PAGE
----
There’s a shop that’s part of the arena, to the left of the main entrance. It’s a Starbucks, of course. The box office is directly inside on your right, inside a dark blue atrium that shines at night (pictured, above). From there you can look through glass on the left and see a Nets practice court, one wall of it shared with the Starbucks and the other a bar. As a neutral site, it’s one of the rare times you can have a full open bar at a college basketball game. Don’t worry, the recent post-grads at the game took full advantage of that.
The concourse of the arena was certainly smaller than I expected. Imagine a really nice version of the pre-renovation MSG with Brooklyn-based concession stands and staff everywhere. There was even someone manning the condiment table adjacent to the burger stand.
Space was clearly a bit of an issue with this arena, otherwise I’m sure the concourses would have been wider. It doesn’t effect the flow much, as there were barely lines for the bathrooms, even at halftime of the sold out Maryland/Kentucky matchup. The lines for concessions and beer did have some length at the half, but that’s something you’ll find at every sold out arena everywhere. That was under the sidelines, too. Under the end zones, the concourse wasn’t crowded at all at halftime.
Inside the concourse and the main atrium, the arena is absolutely gorgeous and shines. It’s a step into the newest of new arenas and a far cry from anything at the Coliseum.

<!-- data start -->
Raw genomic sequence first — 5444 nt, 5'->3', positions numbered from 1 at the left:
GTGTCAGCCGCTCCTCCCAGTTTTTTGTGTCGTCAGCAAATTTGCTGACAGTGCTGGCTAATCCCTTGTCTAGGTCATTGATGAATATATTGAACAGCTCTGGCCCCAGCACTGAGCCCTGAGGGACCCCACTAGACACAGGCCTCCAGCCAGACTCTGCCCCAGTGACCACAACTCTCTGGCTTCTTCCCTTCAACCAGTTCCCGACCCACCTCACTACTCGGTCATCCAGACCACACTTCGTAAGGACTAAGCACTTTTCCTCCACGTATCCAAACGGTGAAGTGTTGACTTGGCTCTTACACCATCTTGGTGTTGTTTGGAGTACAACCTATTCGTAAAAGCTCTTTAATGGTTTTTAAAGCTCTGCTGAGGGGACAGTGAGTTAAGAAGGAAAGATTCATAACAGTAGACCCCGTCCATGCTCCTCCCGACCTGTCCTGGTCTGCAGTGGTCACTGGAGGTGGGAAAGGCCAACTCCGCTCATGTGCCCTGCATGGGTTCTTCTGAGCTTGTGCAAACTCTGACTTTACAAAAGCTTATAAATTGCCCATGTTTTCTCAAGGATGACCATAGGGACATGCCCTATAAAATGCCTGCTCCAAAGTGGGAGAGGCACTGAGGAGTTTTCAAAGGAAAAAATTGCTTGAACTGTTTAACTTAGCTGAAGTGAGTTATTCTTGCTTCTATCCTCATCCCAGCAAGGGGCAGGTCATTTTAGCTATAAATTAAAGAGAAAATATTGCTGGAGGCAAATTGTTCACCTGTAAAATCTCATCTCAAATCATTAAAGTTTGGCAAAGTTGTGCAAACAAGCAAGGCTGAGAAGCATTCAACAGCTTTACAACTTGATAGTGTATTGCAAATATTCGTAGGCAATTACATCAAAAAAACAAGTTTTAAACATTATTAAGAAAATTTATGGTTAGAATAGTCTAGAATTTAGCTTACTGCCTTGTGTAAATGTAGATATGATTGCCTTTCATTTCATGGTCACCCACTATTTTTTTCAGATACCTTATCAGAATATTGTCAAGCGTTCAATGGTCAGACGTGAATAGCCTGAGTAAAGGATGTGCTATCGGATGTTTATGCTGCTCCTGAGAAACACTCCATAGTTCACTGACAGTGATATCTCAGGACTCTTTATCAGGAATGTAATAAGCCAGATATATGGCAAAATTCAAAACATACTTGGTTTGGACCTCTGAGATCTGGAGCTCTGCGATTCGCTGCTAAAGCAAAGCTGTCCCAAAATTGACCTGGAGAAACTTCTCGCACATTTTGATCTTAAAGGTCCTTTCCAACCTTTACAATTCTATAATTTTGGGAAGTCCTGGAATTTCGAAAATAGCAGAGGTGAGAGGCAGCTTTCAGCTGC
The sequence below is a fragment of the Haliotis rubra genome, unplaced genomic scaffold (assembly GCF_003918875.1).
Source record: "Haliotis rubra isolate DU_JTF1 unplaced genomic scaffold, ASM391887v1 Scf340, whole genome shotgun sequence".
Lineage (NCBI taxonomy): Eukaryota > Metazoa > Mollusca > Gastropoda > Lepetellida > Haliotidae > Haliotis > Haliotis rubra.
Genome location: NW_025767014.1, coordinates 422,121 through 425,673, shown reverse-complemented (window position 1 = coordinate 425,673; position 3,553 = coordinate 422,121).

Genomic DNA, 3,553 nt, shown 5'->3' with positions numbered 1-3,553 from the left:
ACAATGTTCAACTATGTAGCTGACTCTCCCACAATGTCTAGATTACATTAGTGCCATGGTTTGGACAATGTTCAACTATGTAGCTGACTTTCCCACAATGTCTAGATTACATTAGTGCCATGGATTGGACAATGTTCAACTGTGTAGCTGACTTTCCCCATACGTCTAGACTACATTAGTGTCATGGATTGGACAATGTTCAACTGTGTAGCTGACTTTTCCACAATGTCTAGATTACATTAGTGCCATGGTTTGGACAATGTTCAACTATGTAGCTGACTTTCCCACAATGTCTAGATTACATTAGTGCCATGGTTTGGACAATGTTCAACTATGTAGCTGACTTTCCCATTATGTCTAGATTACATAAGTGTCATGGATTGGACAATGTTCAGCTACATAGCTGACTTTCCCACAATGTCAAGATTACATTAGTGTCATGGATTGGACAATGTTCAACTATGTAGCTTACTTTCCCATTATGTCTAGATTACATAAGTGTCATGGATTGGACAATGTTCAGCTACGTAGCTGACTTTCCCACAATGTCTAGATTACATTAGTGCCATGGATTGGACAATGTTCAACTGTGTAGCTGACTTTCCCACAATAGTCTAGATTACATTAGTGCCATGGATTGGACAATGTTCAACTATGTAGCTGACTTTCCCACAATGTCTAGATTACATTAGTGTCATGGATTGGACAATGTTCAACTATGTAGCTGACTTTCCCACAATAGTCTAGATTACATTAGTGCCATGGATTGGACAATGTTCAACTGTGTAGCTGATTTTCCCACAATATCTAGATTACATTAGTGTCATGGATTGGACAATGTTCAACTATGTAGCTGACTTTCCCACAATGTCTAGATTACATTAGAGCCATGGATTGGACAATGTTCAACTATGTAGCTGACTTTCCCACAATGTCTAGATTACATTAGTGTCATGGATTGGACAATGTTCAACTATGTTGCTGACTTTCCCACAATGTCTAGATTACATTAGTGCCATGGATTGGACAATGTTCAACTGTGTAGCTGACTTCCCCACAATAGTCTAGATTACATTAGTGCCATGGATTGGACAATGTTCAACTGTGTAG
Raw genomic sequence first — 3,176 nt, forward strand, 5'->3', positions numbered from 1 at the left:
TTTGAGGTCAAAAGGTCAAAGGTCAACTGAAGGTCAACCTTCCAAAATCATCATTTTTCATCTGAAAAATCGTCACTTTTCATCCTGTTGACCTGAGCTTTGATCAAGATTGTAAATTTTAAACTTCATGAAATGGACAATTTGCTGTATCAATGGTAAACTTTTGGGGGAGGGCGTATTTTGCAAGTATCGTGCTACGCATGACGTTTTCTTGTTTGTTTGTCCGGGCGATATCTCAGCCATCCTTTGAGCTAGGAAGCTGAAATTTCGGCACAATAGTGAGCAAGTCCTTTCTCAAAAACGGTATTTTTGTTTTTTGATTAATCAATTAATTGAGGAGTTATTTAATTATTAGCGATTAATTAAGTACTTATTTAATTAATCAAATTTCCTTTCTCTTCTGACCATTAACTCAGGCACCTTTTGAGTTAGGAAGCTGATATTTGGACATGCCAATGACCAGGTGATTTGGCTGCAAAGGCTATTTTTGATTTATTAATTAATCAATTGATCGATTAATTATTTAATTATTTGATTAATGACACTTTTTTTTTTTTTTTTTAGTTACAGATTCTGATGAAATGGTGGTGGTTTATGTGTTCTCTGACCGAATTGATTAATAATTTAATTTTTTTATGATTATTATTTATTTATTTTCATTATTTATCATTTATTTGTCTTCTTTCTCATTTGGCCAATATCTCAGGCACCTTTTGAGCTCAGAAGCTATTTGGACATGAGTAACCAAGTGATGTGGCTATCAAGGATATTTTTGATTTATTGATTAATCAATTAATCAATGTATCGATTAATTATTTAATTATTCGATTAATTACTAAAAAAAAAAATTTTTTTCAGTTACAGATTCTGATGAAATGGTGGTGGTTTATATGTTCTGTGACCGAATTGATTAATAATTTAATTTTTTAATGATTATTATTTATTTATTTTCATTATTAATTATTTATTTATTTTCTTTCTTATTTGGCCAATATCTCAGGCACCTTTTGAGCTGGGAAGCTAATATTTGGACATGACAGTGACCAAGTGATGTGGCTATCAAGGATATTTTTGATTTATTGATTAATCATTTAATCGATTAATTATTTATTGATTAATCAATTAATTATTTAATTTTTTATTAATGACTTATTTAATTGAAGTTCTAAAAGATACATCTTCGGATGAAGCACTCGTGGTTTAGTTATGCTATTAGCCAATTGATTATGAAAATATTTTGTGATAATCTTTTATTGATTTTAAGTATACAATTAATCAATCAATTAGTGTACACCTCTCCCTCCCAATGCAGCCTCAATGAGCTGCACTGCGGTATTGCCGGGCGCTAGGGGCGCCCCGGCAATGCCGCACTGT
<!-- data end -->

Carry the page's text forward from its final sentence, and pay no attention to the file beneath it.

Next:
Inside the arena, it’s bright and new, and doesn’t look too different than other new arenas out there. But it does have it’s own wrinkles. In one endzone there’s a section of seats missing, where you’ll find the Honda Club. It’s a nice, low angled view of the action that’s standing room only. The views from the lower bowl of seating also look great, but I guess that’s a given. And take note journalists and bloggers, the press box is located directly next to the Honda Club.
Opposite the Honda club on the other side of the arena is another cutout section, where ESPN had it’s broadcast desk setup. Over there are a couple sections of seating that at first glance appeared to be the press box, but upon closer inspection are premium seats with a classroom style setup.